The NCLAT then presented even a clearer picture on this issue in Ashok Agarwal v. Amitex Polymers (P) Ltd.,[5] when the issue of whether a consent decree falls under the definition of operational debt was raised. The NCLAT herein relied upon the definition of a creditor as stated in Section 3(10) to conclude that a “decree-holder” cannot be excluded from the definition of an “operational creditor” under Section 5(20) of the IB Code. Resultantly, the order of the adjudicating authority was set aside and the claim of the appellant — operational creditor based on the consent decree was found to be an operational debt.

 

By doing so, the NCLAT ended up distinguishing its own ruling in Digamber Bhondwe v. JM Financial Asset Reconstruction Co. Ltd. [6], wherein in a case under Section 7, it was held that a decree-holder does not fall under the definition of a financial creditor. The NCLAT in Digamber Bhondwe case[7] had held:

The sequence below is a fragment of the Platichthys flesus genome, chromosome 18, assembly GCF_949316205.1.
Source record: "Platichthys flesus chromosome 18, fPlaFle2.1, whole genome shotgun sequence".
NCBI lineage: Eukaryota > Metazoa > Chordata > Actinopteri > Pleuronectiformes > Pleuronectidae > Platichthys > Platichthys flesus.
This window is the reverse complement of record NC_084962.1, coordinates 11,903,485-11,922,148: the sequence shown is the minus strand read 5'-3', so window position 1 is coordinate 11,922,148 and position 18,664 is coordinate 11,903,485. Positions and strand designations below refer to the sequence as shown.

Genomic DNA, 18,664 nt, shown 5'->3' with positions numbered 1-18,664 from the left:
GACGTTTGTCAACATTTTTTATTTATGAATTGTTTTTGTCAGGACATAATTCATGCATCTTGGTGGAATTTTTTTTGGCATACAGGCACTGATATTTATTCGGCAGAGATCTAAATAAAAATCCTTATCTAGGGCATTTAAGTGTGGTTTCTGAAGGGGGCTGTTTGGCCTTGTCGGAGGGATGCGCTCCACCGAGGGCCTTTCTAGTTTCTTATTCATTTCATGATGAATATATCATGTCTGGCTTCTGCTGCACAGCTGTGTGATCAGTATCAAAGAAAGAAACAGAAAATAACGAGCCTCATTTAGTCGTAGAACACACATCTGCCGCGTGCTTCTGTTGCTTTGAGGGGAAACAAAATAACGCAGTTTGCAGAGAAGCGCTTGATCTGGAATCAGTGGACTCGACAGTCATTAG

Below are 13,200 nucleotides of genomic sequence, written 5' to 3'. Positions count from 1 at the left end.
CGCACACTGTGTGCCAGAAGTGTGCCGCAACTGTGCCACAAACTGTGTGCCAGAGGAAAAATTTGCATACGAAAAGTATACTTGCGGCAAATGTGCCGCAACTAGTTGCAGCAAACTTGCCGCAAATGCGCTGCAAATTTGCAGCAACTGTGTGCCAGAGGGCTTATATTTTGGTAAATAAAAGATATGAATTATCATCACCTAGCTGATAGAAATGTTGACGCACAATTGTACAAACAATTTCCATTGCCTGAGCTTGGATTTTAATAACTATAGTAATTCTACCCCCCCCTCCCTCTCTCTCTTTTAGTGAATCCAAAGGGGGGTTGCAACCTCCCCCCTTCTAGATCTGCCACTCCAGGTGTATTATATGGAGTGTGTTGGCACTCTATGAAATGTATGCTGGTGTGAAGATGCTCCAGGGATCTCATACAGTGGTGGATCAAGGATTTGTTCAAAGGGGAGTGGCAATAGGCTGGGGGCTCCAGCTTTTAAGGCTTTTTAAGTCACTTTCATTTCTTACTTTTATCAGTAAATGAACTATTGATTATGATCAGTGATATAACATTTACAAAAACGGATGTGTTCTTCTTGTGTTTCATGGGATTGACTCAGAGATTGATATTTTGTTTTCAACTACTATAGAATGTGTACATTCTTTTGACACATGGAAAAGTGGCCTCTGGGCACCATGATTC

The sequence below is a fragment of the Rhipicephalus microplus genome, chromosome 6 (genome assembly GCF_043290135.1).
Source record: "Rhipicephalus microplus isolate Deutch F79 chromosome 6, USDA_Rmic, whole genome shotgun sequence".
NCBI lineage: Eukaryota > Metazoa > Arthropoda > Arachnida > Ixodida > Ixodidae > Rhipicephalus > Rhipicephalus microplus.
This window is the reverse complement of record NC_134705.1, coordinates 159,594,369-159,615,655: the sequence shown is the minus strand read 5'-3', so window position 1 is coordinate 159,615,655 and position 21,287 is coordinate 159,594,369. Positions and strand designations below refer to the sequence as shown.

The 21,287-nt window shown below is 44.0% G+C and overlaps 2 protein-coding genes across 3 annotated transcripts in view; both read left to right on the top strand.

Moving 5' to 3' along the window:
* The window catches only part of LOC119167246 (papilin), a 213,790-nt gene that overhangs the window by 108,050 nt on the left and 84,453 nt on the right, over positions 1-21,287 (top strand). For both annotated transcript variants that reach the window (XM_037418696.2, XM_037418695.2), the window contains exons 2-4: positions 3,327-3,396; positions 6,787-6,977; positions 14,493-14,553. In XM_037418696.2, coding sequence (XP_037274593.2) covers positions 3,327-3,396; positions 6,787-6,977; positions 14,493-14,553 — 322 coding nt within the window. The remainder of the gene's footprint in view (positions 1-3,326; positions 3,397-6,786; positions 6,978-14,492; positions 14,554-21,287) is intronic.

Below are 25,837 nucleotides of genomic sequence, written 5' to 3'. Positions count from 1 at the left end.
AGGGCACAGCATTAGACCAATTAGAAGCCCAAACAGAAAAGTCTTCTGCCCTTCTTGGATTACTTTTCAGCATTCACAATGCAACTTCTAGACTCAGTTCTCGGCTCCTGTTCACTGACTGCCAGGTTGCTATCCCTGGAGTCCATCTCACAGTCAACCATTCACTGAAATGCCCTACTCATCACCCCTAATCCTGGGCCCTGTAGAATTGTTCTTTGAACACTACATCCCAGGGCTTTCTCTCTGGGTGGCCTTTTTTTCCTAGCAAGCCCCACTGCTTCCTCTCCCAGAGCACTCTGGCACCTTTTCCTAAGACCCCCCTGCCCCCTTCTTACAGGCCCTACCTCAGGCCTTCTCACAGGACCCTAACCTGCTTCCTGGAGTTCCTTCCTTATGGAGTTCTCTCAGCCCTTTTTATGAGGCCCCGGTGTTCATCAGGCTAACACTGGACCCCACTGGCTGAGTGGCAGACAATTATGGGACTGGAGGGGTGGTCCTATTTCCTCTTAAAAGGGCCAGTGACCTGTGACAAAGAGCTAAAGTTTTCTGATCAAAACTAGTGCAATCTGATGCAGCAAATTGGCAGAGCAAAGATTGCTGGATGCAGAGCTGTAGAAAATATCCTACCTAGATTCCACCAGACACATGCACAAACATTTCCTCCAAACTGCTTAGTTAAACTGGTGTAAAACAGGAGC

1. 22. [W]e further reject the submission that because in Section 3(10) of I&B Code in definition of “creditor” the “decree-holder” is included it shows that decree gives cause to initiate application under Section 7 of I&B Code. Section 3 is in Part I of I&B Code. Part II of I&B Code deals with “insolvency resolution and liquidation for corporate person”, and has its own set of definitions in Section 5. Section 3(10) definition of “creditor” includes “financial creditor”, “operational creditor” “decree-holder”, etc. But Section 7 or Section 9 dealing with “financial creditor” and “operational creditor” do not include “decree-holder” to initiate corporate insolvency resolution process (CIRP) in Part II.